• Thursday 8th January 2009, 2:07pm
  • Newcastle Upon Tyne, England
  • 159 posts
Quote: Mav42 @ January 7 2009, 7:16 PM GMT

Strangest thing about Friends is the character development.

In the pilot you could almost swap the lines between them - everyone had a witty retort or sharp put-down to say, even Joey. It was like watching Jerry, Elaine and George banter in Seinfeld.

Then they got to grips with it a bit more, and Monica became funny for her neuroses; Chandler, wit; Joey, stupidity; etc, etc. That was a solid foundation for a long time.

By season ten, almost everyone had become an exagerration of themselves. Only Rachel, the one character to really grow out of her 'gimmick' (superficiality), remained somewhat three-dimensional. Chandler became snidey; Joey moronic; Monica and Phoebe were borderline-insane in different ways. Ross was just incredibly loud.

A sitcom that had prided itself on ingenuity in writing and likable, varied characters had over a decade descended into desperate farce.

Friends did so much right and at its peak was superb, but it's amazing how many examples there are within it of what not to do when writing a sitcom.

Yeah, I would actually agree with all that. Monica and Phoebe in particular became these monsters (and not in a good, comic monster way) that I didn't really want to be around by the end of the series, whereas they were the funnier characters at the start.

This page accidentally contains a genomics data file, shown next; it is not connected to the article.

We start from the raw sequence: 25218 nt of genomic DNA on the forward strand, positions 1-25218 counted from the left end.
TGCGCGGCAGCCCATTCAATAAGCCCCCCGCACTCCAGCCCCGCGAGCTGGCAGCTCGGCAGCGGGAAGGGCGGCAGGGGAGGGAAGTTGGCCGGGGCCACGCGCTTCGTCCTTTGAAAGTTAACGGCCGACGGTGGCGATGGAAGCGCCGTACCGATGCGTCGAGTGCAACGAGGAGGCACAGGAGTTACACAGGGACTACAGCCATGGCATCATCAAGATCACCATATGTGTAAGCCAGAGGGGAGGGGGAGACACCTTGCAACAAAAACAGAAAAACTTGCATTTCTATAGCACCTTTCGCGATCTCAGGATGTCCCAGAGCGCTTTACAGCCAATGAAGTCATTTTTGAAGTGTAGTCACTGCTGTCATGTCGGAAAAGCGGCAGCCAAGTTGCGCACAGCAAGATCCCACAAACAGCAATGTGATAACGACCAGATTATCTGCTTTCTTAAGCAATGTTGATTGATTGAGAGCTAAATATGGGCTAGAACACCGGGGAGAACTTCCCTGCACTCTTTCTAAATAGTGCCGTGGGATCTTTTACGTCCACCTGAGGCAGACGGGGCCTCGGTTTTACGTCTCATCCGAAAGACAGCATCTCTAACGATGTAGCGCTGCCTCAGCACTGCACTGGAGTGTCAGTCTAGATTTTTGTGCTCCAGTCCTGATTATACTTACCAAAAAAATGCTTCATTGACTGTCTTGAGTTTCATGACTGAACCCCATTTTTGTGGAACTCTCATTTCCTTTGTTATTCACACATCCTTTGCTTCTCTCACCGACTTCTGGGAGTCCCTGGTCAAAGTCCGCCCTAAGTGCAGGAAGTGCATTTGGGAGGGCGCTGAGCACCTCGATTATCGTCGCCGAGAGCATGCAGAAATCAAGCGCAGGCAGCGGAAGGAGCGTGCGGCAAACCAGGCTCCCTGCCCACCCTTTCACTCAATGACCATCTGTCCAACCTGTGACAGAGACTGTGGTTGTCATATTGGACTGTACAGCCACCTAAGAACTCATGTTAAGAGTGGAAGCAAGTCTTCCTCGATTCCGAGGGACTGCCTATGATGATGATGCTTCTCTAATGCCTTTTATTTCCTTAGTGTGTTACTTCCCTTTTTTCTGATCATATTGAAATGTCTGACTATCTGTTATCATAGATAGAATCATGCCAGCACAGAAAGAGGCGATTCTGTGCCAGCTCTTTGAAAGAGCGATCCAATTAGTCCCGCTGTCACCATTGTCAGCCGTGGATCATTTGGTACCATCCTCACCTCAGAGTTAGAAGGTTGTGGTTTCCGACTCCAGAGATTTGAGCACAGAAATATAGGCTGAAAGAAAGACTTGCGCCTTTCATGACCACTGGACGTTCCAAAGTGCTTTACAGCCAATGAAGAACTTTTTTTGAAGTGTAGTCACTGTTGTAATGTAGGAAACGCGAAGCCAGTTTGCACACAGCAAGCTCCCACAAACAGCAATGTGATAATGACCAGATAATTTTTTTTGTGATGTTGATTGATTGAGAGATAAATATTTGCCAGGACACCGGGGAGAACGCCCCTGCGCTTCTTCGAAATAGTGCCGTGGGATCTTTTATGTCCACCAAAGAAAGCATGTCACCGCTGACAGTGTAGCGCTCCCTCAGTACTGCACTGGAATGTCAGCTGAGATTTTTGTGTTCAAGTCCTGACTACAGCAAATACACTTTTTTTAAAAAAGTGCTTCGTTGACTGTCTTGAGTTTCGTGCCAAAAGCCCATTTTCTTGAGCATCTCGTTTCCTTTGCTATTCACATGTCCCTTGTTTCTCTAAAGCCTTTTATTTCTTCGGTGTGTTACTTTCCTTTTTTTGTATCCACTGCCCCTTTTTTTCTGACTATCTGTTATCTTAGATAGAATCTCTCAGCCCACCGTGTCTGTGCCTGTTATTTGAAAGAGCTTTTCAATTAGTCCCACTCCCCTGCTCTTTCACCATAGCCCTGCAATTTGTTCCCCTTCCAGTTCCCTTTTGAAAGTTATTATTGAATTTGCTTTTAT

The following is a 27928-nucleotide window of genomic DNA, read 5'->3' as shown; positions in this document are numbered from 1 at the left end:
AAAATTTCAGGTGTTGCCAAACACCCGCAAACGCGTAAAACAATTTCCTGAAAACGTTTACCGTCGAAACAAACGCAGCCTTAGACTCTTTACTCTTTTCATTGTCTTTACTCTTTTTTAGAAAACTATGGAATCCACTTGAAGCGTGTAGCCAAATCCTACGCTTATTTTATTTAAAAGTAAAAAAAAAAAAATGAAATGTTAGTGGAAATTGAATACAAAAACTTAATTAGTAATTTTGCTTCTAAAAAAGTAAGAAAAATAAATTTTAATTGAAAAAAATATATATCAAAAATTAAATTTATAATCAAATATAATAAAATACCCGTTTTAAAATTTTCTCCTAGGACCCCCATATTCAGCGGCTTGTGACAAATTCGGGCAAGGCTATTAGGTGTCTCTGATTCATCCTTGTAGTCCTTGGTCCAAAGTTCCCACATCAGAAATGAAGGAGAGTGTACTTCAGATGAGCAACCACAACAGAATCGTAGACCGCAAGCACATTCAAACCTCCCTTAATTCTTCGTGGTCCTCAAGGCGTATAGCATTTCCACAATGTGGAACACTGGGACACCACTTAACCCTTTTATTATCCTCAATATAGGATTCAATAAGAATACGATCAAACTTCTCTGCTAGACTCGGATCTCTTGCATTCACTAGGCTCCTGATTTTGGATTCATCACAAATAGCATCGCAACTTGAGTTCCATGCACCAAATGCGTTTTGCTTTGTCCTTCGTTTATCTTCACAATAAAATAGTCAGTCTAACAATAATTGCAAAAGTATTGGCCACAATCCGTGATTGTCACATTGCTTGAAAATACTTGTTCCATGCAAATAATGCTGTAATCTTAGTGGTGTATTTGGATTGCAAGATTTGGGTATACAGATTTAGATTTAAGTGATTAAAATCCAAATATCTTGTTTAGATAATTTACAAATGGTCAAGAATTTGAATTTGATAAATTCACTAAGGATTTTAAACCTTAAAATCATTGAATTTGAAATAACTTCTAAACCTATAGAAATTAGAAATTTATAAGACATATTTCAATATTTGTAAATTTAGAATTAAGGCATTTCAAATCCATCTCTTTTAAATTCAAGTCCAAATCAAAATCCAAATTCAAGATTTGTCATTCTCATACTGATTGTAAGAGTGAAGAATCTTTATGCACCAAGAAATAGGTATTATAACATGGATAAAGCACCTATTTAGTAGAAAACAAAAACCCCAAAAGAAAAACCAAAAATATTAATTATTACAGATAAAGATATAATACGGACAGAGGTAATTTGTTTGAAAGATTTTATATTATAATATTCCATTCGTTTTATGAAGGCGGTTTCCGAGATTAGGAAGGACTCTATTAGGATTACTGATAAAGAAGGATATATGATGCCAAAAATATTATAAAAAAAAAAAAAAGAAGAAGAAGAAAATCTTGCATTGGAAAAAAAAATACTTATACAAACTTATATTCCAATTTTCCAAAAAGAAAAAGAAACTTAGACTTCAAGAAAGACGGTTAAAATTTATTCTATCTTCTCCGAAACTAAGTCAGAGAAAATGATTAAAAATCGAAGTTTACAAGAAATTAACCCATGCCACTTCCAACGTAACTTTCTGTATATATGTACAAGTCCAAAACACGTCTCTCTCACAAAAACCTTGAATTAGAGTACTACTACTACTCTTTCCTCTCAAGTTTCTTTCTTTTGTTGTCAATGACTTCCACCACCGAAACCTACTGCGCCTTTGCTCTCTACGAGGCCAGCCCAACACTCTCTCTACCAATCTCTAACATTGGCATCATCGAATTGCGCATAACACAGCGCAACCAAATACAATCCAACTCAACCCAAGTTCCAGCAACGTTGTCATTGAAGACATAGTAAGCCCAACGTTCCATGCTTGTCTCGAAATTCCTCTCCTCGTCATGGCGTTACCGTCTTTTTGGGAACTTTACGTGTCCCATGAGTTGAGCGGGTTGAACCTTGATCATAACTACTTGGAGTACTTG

Quote: Matthew Stott @ January 8 2009, 8:55 AM GMT

For me Ross got funnier as things went on. A bit of a nothing character at first, by the end he was my favourite.

And I would also agree with this - when I mentioned excellent comic performances before, I was largely thinking of Ross towards the end of the series, where the writers seemed to love putting his character through the comical wringer (tanning mishaps, various crazy dates, thinking he could play keyboard). His character was one of the better ones by the end of it.

Monica I just wanted to strangle.

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Matthew Stott

  • Thursday 8th January 2009, 2:18pm
  • Yemen
  • 19,296 posts
Quote: glaikit @ January 8 2009, 9:07 AM GMT

And I would also agree with this - when I mentioned excellent comic performances before, I was largely thinking of Ross towards the end of the series, where the writers seemed to love putting his character through the comical wringer (tanning mishaps, various crazy dates, thinking he could play keyboard). His character was one of the better ones by the end of it.

I think he is a great physical comedian; the leather pants one is another good example. For me, Chandler was my favourite to start with, but as soon as he got with Monica, the writers seemed to forget how to write him funny.

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glaikit

  • Friday 9th January 2009, 2:25pm
  • Newcastle Upon Tyne, England
  • 159 posts

Another example of the 'One Group Plot' approach is The Big Bang Theory , a show I reckon is the funniest and best written sitcom to come out of the States in ages. Almost every episode this past season has featured one sole plotline, with the each of the characters either directly involved or acting as sub-characters.

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Matthew Stott

  • Friday 9th January 2009, 2:29pm
  • Yemen
  • 19,296 posts
Quote: glaikit @ January 9 2009, 9:25 AM GMT

Another example of the 'One Group Plot' approach is The Big Bang Theory , a show I reckon is the funniest and best written sitcom to come out of the States in ages.